AZD2014, an Inhibitor of mTORC1 and mTORC2, Is Highly Effective in ER+ Breast Cancer When Administered Using Intermittent or Continuous Schedules
Guichard, S,M., Curwen, J., Bihani, T. et al.mTOR is an atypical serine threonine kinase involved in regulating major cellular functions, such as nutrients sensing, growth, and proliferation. mTOR is part of the multiprotein complexes mTORC1 and mTORC2, which have been shown to play critical yet functionally distinct roles in the regulation of cellular processes. Current clinical mTOR inhibitors only inhibit the mTORC1 complex and are derivatives of the macrolide rapamycin (rapalogs). Encouraging effects have been observed with rapalogs in estrogen receptor-positive (ER(+)) breast cancer patients in combination with endocrine therapy, such as aromatase inhibitors. AZD2014 is a small-molecule ATP competitive inhibitor of mTOR that inhibits both mTORC1 and mTORC2 complexes and has a greater inhibitory function against mTORC1 than the clinically approved rapalogs. Here, we demonstrate that AZD2014 has broad antiproliferative effects across multiple cell lines, including ER(+) breast models with acquired resistance to hormonal therapy and cell lines with acquired resistance to rapalogs. In vivo, AZD2014 induces dose-dependent tumor growth inhibition in several xenograft and primary explant models. The antitumor activity of AZD2014 is associated with modulation of both mTORC1 and mTORC2 substrates, consistent with its mechanism of action. In combination with fulvestrant, AZD2014 induces tumor regressions when dosed continuously or using intermittent dosing schedules. The ability to dose AZD2014 intermittently, together with its ability to block signaling from both mTORC1 and mTORC2 complexes, makes this compound an ideal candidate for combining with endocrine therapies in the clinic. AZD2014 is currently in phase II clinical trials.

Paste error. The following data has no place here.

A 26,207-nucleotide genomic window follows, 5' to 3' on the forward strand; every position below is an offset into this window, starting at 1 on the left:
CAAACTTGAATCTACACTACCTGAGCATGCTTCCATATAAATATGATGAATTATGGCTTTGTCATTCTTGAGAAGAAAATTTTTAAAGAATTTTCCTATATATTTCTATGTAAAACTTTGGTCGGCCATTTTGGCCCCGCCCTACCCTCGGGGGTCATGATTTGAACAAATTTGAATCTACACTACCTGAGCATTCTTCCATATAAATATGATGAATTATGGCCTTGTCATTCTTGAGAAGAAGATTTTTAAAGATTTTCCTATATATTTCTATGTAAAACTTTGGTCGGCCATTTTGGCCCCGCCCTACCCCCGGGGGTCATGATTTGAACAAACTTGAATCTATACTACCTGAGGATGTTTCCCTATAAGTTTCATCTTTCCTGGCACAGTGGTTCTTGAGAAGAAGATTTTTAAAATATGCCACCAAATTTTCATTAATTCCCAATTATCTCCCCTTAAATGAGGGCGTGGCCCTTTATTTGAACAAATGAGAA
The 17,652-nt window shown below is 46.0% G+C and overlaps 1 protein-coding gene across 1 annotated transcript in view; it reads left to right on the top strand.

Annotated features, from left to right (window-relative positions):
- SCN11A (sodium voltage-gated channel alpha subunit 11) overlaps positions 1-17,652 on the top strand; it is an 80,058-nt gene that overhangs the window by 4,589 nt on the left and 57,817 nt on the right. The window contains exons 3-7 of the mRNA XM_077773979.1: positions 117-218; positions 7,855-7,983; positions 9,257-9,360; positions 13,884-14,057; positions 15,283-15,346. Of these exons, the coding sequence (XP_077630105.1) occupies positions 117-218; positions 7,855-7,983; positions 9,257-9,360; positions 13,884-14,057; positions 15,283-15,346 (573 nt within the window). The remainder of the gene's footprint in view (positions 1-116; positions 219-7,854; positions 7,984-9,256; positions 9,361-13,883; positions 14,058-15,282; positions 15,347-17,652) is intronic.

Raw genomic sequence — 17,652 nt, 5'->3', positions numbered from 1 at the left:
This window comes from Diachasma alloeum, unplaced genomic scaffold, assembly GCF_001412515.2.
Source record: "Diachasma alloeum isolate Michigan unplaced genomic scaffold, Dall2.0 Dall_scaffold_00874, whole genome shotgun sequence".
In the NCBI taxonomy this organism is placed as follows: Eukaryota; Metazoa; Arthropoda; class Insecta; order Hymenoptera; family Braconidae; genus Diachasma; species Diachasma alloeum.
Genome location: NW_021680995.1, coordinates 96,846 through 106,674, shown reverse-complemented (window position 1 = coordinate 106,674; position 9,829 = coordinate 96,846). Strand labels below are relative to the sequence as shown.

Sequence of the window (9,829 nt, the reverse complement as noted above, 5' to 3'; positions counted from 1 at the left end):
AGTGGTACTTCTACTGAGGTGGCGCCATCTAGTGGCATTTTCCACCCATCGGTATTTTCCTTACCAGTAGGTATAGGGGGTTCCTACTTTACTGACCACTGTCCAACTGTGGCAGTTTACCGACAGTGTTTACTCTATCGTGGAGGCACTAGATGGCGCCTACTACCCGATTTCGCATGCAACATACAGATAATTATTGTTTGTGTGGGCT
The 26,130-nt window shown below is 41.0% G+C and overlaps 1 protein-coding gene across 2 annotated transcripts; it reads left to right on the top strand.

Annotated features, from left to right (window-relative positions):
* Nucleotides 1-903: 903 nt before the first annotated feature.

Guichard, S,M., Curwen, J., Bihani, T. et al. "AZD2014, an Inhibitor of mTORC1 and mTORC2, Is Highly Effective in ER+ Breast Cancer When Administered Using Intermittent or Continuous Schedules" Molecular Cancer Therapeutics (2015): 2,508–18